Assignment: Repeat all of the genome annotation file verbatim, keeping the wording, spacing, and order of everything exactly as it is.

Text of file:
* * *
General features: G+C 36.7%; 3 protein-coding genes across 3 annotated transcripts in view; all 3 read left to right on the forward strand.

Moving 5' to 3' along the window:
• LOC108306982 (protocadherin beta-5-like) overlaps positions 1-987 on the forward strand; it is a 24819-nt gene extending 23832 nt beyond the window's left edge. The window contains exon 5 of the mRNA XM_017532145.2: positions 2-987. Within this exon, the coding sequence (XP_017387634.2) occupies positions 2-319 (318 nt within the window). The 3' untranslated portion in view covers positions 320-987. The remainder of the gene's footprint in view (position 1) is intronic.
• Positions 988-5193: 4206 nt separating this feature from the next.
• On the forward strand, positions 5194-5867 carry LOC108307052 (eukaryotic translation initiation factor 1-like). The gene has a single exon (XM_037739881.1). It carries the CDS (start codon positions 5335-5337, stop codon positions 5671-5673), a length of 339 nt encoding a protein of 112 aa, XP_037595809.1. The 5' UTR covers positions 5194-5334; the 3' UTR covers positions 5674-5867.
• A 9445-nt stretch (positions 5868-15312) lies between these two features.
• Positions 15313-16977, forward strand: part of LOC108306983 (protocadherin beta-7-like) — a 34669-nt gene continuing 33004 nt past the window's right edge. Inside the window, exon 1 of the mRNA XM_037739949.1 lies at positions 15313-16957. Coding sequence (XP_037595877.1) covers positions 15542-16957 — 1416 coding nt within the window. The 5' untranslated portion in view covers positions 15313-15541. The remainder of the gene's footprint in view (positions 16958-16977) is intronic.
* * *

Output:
General features: G+C 36.7%; 3 protein-coding genes across 3 annotated transcripts in view; all 3 read left to right on the forward strand.

Moving 5' to 3' along the window:
• LOC108306982 (protocadherin beta-5-like) overlaps positions 1-987 on the forward strand; it is a 24819-nt gene extending 23832 nt beyond the window's left edge. The window contains exon 5 of the mRNA XM_017532145.2: positions 2-987. Within this exon, the coding sequence (XP_017387634.2) occupies positions 2-319 (318 nt within the window). The 3' untranslated portion in view covers positions 320-987. The remainder of the gene's footprint in view (position 1) is intronic.
• Positions 988-5193: 4206 nt separating this feature from the next.
• On the forward strand, positions 5194-5867 carry LOC108307052 (eukaryotic translation initiation factor 1-like). The gene has a single exon (XM_037739881.1). It carries the CDS (start codon positions 5335-5337, stop codon positions 5671-5673), a length of 339 nt encoding a protein of 112 aa, XP_037595809.1. The 5' UTR covers positions 5194-5334; the 3' UTR covers positions 5674-5867.
• A 9445-nt stretch (positions 5868-15312) lies between these two features.
• Positions 15313-16977, forward strand: part of LOC108306983 (protocadherin beta-7-like) — a 34669-nt gene continuing 33004 nt past the window's right edge. Inside the window, exon 1 of the mRNA XM_037739949.1 lies at positions 15313-16957. Coding sequence (XP_037595877.1) covers positions 15542-16957 — 1416 coding nt within the window. The 5' untranslated portion in view covers positions 15313-15541. The remainder of the gene's footprint in view (positions 16958-16977) is intronic.